A common misconception is that any businessman, or anyone who starts a business, is an entrepreneur. But starting a business, according to economists Say and Schumpeter, is not the main component of entrepreneurship. Rather, entrepreneurship is concerned with stimulating economic progress through innovation and action.(1) In the early 19th century, the French economist Jean Baptiste Say described entrepreneurs as “the venturesome individuals who stimulated economic progress by finding new and better ways of doing things.”(2) In other words, entrepreneurs optimize the allocation and use of resources to generate maximal profits.
In order to achieve his economic objectives, the entrepreneur’s mindset must be innovative, creative and goal-oriented. In the words of 20th century economist Joseph Schumpeter,
“the function of entrepreneurs is to reform or revolutionize the pattern of production…by exploiting an invention or, more generally, an untried technological possibility for producing a new commodity or producing an old one in a new way, by opening up a new source of supply of materials or a new outlet for products, by reorganizing an industry and so on.”(3)
Moreover, the entrepreneur thrives on problems and is motivated by the idea of altering an unpleasant situation. Rather than waiting for instructions, the entrepreneur initiates direct action. If the entrepreneur sees a more effective method of doing things, he or she will not hesitate to do away with existing systems in favor of a whole new approach to a problem. The entrepreneur has the courage to take calculated risks, sometimes even doing “things that others think are unwise, or even undoable.” (4) The entrepreneur also carries projects through to completion and is uninhibited by occasional setbacks or challenges. (5)
The social entrepreneur harnesses entrepreneurship skills to do social good. According to J.Gregory Dees, social entrepreneurship “combines the passion of a social mission with an image of business-like discipline, innovation, and determination commonly associated with, for instance, the high-tech pioneers of Silicon Valley.”(6) The social entrepreneur’s philanthropic energies are channeled into business ventures, creating value in business so that consumers are willing to pay for the goods and services, and by doing so, the social entrepreneur earns a profit which is invested in the social ventures.(7) According to Martin & Osberg, “the Social Entrepreneur aims for value in the form of large-scale, transformational benefit that accrues either to a significant segment of society or to society at large.”(8) Moreover, the social entrepreneur targets its programs at the “underserved, neglected, or highly disadvantaged population that lacks the financial means or political clout to achieve the transformative benefit on its own.”(9) Social entrepreneurs are builders of a better world.
A few years ago, Victoria Hale realized that vital drugs were not getting to the poor because profit-driven drug companies were unwilling to develop drugs for the poor, who could not afford to pay for them. Determined to challenge this unjust status quo, Hale founded the Institute for OneWorld Health, a nonprofit pharmaceutical company that works to ensure that the poor have access to vital drugs for infectious diseases regardless of their ability to pay. The Institute for OneWorld Health is the first of its kind. Recently, it obtained permission from the Indian government to use a drug, paromomycin, which cures visceral leishmaniasis, a disease that kills more than 200,000 people each year.(10) Victoria hopes that her pharmaceutical model will provide enduring benefits for the disadvantaged.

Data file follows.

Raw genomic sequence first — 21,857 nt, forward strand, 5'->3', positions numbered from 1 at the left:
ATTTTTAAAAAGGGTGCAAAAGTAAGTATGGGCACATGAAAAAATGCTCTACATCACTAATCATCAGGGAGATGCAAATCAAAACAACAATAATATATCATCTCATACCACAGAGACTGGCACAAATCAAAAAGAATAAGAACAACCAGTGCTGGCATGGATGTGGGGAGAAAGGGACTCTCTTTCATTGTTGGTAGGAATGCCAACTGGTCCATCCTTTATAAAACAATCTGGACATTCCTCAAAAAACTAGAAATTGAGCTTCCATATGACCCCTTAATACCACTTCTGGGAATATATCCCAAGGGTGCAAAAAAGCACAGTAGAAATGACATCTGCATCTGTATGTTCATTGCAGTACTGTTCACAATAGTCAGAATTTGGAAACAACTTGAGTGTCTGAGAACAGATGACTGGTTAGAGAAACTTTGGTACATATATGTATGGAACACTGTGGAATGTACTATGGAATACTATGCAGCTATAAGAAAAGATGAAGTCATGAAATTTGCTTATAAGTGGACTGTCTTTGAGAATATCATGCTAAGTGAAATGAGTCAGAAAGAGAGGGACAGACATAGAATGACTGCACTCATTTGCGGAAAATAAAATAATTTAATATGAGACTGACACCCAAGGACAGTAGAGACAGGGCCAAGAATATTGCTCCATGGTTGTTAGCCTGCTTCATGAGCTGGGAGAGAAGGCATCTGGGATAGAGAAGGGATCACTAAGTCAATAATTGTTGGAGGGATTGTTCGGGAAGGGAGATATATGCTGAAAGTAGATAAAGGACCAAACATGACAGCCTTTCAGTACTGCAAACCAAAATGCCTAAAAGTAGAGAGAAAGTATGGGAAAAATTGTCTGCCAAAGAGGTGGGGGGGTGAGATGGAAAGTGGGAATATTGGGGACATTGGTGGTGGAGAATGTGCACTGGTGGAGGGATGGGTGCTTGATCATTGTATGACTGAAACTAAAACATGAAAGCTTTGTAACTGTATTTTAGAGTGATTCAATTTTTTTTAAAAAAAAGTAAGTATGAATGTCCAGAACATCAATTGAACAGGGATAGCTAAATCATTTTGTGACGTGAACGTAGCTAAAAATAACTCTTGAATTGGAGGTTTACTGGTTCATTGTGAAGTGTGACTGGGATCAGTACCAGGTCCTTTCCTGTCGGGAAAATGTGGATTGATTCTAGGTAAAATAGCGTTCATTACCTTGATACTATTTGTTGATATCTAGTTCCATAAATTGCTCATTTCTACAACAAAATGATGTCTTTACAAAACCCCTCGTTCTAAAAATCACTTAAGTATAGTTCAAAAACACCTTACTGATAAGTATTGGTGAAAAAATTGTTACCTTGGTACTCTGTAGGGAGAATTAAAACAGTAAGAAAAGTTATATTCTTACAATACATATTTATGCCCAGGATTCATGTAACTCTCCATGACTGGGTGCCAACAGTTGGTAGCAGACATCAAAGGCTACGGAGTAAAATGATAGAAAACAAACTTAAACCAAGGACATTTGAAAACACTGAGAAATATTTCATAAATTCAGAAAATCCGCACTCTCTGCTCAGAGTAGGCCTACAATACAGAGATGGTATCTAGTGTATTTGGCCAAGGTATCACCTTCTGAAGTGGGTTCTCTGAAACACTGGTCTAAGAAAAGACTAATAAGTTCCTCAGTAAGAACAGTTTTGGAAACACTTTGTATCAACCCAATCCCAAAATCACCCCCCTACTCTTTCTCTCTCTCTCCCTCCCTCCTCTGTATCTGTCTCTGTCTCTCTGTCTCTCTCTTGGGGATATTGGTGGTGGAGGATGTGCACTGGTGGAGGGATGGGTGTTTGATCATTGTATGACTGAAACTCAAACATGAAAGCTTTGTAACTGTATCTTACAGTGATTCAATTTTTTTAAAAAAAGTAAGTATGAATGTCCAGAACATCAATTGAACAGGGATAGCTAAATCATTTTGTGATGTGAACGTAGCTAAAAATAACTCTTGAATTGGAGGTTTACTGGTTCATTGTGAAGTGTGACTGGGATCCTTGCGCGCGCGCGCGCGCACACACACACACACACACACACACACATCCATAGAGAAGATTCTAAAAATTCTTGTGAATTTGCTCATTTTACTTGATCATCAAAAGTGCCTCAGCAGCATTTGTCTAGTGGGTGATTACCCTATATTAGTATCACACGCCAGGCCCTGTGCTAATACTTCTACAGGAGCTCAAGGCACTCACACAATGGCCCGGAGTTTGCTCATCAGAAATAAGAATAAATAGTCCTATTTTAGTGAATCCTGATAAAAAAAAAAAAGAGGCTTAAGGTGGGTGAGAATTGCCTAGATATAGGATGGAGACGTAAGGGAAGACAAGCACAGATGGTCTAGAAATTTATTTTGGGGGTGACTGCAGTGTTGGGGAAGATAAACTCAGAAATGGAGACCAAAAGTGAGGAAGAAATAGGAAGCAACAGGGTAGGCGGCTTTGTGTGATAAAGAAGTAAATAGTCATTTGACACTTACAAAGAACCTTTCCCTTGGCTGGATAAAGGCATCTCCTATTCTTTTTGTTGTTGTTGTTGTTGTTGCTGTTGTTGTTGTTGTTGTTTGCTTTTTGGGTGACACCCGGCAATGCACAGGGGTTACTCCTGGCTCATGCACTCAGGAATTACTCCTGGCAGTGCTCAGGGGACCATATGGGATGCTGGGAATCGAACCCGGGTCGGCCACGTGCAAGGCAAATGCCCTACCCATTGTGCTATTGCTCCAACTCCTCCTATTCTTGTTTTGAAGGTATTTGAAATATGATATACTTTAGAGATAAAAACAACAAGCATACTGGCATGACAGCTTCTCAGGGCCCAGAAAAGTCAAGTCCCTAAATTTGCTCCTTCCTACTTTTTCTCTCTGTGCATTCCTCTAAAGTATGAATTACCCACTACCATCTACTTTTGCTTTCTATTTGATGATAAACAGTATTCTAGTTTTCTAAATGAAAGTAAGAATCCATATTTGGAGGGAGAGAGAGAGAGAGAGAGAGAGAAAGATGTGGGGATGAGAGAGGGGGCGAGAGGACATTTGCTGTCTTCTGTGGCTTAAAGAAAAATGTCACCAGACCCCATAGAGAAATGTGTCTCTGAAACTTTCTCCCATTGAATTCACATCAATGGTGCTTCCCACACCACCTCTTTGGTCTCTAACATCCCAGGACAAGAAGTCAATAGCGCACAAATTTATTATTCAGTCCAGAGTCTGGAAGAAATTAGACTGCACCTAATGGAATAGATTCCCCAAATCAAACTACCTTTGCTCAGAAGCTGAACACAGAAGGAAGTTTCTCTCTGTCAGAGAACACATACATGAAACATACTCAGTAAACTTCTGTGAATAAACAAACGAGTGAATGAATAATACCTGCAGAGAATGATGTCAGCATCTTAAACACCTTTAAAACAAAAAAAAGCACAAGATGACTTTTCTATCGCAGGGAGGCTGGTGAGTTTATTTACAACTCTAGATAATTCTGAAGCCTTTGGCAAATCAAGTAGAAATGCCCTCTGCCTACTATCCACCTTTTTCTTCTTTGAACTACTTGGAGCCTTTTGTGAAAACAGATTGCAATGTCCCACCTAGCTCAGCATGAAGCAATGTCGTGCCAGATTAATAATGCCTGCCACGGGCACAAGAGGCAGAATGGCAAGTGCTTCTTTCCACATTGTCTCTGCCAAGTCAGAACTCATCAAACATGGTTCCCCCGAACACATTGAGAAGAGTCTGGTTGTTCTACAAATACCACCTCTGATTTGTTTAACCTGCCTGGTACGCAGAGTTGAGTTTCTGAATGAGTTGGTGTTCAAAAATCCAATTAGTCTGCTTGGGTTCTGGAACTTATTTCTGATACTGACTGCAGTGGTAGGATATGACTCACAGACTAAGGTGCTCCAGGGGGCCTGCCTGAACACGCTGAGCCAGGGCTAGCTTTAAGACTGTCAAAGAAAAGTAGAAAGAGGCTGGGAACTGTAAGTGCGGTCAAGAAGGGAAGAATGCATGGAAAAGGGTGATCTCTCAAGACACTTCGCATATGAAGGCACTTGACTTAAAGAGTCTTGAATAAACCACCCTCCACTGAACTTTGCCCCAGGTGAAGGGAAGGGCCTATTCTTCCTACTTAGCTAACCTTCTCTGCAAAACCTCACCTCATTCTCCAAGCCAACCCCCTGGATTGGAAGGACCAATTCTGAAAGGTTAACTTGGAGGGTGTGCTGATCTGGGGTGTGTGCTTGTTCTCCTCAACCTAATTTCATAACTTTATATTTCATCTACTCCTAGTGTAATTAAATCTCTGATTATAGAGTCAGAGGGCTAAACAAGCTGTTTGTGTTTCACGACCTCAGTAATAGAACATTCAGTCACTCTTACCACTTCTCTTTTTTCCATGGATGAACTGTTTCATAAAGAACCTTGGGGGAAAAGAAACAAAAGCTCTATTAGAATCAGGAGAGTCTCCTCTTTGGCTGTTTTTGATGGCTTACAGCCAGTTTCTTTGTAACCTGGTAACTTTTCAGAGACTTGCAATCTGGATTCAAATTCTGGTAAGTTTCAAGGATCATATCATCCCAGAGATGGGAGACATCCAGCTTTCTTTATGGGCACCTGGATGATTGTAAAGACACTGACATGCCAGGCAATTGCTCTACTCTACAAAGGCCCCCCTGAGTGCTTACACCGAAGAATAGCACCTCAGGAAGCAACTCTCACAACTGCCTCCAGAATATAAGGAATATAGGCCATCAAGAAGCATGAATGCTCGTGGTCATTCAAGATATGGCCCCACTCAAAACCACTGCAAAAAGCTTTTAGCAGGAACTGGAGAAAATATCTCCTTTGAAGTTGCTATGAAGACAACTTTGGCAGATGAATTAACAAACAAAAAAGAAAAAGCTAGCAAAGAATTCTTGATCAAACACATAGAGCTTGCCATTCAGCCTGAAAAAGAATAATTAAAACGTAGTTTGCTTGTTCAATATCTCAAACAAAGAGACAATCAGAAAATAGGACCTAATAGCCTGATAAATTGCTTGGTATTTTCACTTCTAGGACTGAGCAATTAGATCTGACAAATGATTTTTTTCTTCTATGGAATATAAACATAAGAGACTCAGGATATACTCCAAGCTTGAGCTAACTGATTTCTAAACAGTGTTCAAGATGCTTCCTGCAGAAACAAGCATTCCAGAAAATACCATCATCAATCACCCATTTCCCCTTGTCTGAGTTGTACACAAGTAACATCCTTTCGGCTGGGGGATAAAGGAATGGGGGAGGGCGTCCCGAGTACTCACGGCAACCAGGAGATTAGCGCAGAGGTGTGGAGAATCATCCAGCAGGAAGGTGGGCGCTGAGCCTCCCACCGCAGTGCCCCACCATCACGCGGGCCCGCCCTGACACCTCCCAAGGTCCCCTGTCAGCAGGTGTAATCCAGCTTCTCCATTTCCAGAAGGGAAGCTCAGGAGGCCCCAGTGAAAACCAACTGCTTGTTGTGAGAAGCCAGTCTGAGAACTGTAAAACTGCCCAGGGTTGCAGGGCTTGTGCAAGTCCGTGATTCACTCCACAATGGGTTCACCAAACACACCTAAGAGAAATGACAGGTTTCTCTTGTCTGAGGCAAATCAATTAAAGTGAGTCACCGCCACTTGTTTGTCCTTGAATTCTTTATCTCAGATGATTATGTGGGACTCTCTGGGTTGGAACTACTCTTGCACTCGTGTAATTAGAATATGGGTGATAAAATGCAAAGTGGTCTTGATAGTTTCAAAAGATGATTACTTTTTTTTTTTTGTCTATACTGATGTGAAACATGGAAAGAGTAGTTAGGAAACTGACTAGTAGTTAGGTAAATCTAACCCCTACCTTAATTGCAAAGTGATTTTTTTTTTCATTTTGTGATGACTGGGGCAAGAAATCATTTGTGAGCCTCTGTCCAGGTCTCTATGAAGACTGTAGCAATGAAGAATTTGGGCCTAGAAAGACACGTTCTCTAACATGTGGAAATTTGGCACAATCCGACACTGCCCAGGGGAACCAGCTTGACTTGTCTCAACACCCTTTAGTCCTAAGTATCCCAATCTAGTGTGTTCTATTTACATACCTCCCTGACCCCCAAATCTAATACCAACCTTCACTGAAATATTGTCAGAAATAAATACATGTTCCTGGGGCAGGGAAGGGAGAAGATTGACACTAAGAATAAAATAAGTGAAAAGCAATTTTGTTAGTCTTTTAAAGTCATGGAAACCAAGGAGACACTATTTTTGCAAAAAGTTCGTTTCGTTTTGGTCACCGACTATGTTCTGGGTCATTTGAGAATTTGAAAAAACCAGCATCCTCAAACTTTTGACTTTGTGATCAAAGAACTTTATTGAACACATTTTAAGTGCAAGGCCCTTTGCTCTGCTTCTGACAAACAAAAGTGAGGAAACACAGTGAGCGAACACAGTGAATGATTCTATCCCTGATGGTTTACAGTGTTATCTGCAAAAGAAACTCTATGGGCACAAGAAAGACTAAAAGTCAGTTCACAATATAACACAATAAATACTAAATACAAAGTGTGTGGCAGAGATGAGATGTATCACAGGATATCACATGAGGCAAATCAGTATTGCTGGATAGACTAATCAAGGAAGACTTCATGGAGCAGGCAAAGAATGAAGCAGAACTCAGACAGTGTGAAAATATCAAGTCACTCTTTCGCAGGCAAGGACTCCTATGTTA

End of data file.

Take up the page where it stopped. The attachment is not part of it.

The entrepreneur’s final objective is wealth creation. However, for the social entrepreneur, wealth creation is simply a means to an end. The social entrepreneur participates in profit-seeking business ventures if only to use the profits generated to create valuable social programs for the whole community.
In the current economic crisis, financial pressures are exacerbating existing social problems such as poverty and unemployment.(11) According to J. Gregory Dees, social entrepreneurship is necessary to mitigate the financial repercussions on the most vulnerable in society:
“Fewer people will receive adequate health care. Because of the financial burden that formal education can place on parents, fewer children will attend school. Tensions and violence may increase as the poor compete for jobs and income opportunities…Progress will be lost, as families that have been successful in moving out of poverty fall back into it…As government, business, and household budgets tighten, costly environmental protection and clean-up efforts are in jeopardy…Because many social and environmental issues are time sensitive, failure to recognize the importance of social entrepreneurship and provide adequate support for such efforts during this downturn would be a serious mistake.”(12)
(1) Davis, Susan. "Social Entrepreneurship:Towards an Entrepreneurial Culture for Social and Economic Development." (2002) (8 June 2009).
(4) Martin, Roger L., and Sally Osberg. "Social Entrepreneurship: The Case for Definition." Stanford Social Innovation Review (2007): 28-39. (8 June 2009), 33.
(6) Dees, J.Gregory. "The Meaning of "Social Entrepreneurship".” (8 June 2009),1.
(8) Martin, Roger L., and Sally Osberg. "Social Entrepreneurship: The Case for Definition." Stanford Social Innovation Review (2007): 28-39. (8 June 2009), 34-35.
(10) Ibid., 36.
(11) Dees, J. Gregory. "Social Ventures as Learning Laboratories." Innovations (2009): 11-15. (8 June 2009), 12.